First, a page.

T.A. is at increased risk of infections due to several factors. To start with, He admits smoking one pack of cigarettes per day. As a result, he is at risk of developing lung cancer and cancer of the mouth, throat, lips, kidney, stomach, and other organs. Furthermore, smoking leads to increased risk of the following conditions: heart attack, cerebrovascular disease, coronary heart disease, peripheral vascular disease, emphysema, chronic bronchitis. These conditions are likely to weaken his immune system. As a result, his is prone to infections. T.A.’s laboratory results also show hemoglobin A1C level of 7.9% and serum glucose level of 388mg/dL. The A1C of 7.9% implies that he has been hyperglycemic for the last three months. The prolonged hyperglycemia predisposes T.A. to the damage to the blood vessels and nerves. The damaged nerves in the feet can lead to serious infections. Such infections can even lead to amputations. T.A. is also obese as evidenced by the BMI of 33Kg/m2 (Ferrera, 2005). Some of the mechanisms by which obesity interferes with the immune system are; decreased cell-mediated immune responses, respiratory dysfunction, obesity-related dysregulation of the immune system, and co-morbidities related obesity (Huttunen and Syrjänen, 2013). Therefore, T.A. is at and an increased risk of infections due to his obesity.
Further interventions need to be performed in the case of T.A. some of the further assessments that should be performed include the assessment of total serum cholesterol and serum LDL. The serum triglyceride level should also be performed to determine the patient’s level of risk of obesity-related conditions. ECG should also be performed to assess the underlying causes of tachycardia in the patient. Further laboratory tests are also recommended. In this case, there is the need For FBC to determine whether anemia could be the cause of the low oxygen saturation level. Tests for diabetic retinopathy should also be conducted. The recommended tests, in this case, are; visual acuity testing, gonioscopy, ophthalmoscopy and slit-lamp exam, and tonometry.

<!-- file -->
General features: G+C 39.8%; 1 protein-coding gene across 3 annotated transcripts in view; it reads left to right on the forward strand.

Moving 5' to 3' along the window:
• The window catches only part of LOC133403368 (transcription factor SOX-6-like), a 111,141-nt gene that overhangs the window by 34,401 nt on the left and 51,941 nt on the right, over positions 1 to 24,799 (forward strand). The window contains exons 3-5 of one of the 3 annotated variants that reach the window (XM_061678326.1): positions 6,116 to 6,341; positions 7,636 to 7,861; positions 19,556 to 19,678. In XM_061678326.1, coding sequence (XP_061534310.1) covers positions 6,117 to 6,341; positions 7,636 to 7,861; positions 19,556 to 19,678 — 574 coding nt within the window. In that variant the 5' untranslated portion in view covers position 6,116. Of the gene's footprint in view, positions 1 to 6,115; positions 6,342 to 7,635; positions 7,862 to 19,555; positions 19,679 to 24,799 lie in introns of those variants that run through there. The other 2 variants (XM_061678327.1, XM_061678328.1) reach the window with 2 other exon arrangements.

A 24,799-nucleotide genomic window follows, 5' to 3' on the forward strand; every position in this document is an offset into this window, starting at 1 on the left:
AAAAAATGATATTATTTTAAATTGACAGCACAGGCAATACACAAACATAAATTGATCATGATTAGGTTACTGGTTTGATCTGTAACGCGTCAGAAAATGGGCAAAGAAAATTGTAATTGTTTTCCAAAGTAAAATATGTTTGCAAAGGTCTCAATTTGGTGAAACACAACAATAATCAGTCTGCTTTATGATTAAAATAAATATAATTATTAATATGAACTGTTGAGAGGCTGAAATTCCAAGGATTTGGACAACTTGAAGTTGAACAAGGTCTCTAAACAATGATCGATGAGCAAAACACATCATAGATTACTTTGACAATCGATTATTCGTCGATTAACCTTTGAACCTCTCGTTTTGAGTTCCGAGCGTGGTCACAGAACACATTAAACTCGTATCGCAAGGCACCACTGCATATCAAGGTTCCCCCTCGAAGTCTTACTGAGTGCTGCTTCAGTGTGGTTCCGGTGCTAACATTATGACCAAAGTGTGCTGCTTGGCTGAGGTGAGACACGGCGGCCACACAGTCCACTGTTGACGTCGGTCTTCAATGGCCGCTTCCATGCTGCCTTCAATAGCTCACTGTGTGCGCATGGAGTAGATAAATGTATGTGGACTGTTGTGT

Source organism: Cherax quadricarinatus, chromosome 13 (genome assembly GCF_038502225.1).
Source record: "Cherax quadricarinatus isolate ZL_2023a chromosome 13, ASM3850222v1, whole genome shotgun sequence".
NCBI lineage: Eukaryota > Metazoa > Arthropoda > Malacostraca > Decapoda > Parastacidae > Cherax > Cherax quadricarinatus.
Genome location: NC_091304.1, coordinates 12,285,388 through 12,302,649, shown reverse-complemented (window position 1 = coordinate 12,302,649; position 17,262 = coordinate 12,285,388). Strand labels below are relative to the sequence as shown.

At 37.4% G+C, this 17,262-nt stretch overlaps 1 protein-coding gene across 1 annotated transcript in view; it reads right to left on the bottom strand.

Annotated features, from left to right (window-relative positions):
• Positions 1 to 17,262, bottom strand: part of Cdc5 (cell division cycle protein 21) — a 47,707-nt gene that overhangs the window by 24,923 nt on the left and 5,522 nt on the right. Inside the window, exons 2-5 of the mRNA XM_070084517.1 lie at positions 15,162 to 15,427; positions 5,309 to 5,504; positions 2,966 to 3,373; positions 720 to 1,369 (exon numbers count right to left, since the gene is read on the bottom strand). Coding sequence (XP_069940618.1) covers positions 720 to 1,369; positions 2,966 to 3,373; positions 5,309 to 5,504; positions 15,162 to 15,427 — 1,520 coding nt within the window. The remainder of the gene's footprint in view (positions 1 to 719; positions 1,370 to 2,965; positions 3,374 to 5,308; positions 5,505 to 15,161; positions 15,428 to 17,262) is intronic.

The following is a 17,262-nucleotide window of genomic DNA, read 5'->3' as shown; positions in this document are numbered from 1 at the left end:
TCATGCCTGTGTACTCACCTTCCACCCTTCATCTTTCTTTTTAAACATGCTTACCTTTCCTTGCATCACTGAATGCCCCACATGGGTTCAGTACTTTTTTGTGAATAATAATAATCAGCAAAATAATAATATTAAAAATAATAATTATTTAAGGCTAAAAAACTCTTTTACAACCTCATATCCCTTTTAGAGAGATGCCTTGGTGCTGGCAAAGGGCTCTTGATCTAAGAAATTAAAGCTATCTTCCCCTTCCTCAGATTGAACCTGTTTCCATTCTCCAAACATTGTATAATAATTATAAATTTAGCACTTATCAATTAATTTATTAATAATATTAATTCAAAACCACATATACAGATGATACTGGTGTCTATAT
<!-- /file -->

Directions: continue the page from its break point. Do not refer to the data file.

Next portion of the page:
The intervention that should be given the priority in the case of TA is the administration of supplemental oxygen to boost oxygen saturation level. Therefore, the supplementation of oxygen at 2L per nasal cannula should be the priority. The next intervention after oxygen supplementation should be aimed at lowering the glucose level. In this case, NovoLog (insulin aspart) sub cut per sliding scale ac/hrs is recommended.
If T.A. seeks to know why he is put on insulin in the hospital while he does not take the drug while at home, I would inform him that insulin is recommended whenever the control of blood sugar level remains inadequate despite the patient taking diabetic pills and adhering to lifestyle changes. I would inform him that his level of glycated hemoglobin has been found to be 7.9%, thus exceeding 7%, the maximum cutoff point for the normal level of glycated hemoglobin (Feinglos and Bethel, 2008). I would further explain to him that his previous medication, metformin, was intended to achieve an adequate level of blood glucose control. However, it did not meet that goal. Consequently, insulin is given to boost the blood glucose control.
In terms of foot care, I would emphasize on the measures to be taken to reduce the chances of the foot infection. In this case, I would tell him the measures to take while protecting his feet by wearing shoes and socks. Some of such measures include the need to avoid high-heeled shoes and avoiding tight socks. I would also teach the patient the need to and how to; wash and dry his feet daily, take care of his toenails, exercise carefully, and wash and dry his feet daily. Apart from teaching the patient about foot care, I would teach him on good nutritional practices, exercise, and lifestyle changes. In terms of lifestyle changes, I would teach him the need to stop smoking. In this case, I would tell him the approaches to take to drop the behavior.
Feinglos, M. N., & Bethel, M. A. (2008). Type 2 diabetes mellitus: An evidence-based approach to practical management. Totowa, NJ: Humana Press. P.102
Ferrera, L. A. (2005). Body mass index: New research. New York: Nova Biomedical Books. P.94
Huttunen, R., & Syrjänen, J. (2013). Obesity and the risk and outcome of infection. International journal of obesity, 37(3), 333-340.